The Oscar-nominated film Philomena tells the tale of an Irish Catholic mother separated from her son by one of Ireland’s infamous 20th century Magdalene Laundries. But this adoption system wasn’t limited to mid-century Ireland; there are millions of Philomenas out there.
Last month’s CNN piece on sex trafficking in Cambodia was notable because it represented a common failure of the media to report effectively on issues like trafficking in ways that do not compound the harm to those most affected.
Philomena is another reminder of the vast inequalities between those who adopt children and birth mothers.
Researchers and the general public may be unable to agree on teen pregnancy shows’ contributions to society, but what we all can agree on is that these MTV shows present tired tropes about teen moms that are harmful for young girls.
A new paper suggests that MTV’s 16 and Pregnant franchise has helped reduced the teen birth rate by almost 6 percent. Before we start celebrating, however, let’s remember that the show is stereotypical and exploitative and that the ends don’t always justify the means.
Byers’ response to Ta-Nehisi Coates calling Melissa Harris-Perry “America’s foremost public intellectual” illustrates an important problem: People in positions of privilege frequently have blind spots for the work, achievements, and culture of people who are different than them.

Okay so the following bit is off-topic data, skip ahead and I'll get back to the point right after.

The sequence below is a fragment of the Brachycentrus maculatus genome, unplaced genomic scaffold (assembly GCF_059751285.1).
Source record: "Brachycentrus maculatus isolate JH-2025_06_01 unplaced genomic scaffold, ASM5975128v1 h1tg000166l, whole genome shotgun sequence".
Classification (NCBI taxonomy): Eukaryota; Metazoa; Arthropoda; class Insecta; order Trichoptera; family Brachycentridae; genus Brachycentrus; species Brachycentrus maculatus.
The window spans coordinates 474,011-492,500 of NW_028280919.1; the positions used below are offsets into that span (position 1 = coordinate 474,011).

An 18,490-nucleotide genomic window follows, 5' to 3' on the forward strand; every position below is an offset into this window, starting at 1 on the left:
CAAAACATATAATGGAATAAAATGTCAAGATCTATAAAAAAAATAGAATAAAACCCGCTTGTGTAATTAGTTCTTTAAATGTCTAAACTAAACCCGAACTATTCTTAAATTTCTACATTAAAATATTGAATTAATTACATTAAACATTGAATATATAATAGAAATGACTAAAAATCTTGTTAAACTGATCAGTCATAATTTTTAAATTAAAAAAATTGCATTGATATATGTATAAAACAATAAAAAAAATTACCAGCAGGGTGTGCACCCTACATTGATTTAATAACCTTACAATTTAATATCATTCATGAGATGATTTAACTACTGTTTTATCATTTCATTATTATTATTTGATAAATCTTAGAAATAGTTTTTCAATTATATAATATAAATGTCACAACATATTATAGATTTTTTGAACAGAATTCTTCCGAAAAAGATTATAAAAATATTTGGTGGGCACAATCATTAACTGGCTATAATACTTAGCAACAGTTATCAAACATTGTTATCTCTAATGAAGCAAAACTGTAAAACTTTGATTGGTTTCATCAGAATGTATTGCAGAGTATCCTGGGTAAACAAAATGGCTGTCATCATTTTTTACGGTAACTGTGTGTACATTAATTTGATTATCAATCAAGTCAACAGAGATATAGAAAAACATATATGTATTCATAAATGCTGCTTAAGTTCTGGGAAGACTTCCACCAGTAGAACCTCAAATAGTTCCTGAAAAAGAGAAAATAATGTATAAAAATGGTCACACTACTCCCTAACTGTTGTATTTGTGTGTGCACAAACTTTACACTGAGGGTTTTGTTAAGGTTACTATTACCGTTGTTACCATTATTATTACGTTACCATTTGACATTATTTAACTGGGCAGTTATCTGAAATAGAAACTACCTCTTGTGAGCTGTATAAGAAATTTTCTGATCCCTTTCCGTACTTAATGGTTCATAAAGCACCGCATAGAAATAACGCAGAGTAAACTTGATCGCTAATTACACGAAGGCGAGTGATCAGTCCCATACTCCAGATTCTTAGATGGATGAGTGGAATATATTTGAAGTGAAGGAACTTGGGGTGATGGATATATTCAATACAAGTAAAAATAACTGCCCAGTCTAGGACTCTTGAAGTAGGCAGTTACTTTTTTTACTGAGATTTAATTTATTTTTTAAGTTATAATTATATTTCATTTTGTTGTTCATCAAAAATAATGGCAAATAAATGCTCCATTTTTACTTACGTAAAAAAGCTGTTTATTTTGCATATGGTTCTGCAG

This week, another shutdown in the adult film industry, a campaign in the UK suggests nobody wants chlamydia for Christmas, actress Geena Davis asks us to note the alarming lack of female characters in G-rated family moves, and carols to promote sex-positive health and wellness.
Members of the media and many progressives are beside themselves about Pope Francis. But raise the subject of the pope’s continued exclusion of women and the church’s opposition to any form of reproductive freedom, and you’re all but told to shut up and wait.
The Koch brothers are pressuring members of Congress not to vote for the federal budget deal worked out by Sen. Patty Murray and Rep. Paul Ryan.
As much of the world took a collective pause to express appreciation for the man who came to personify the struggle for human rights and racial justice in South Africa, the right-wing base that now fuels the Republican Party erupted in consternation and condemnation.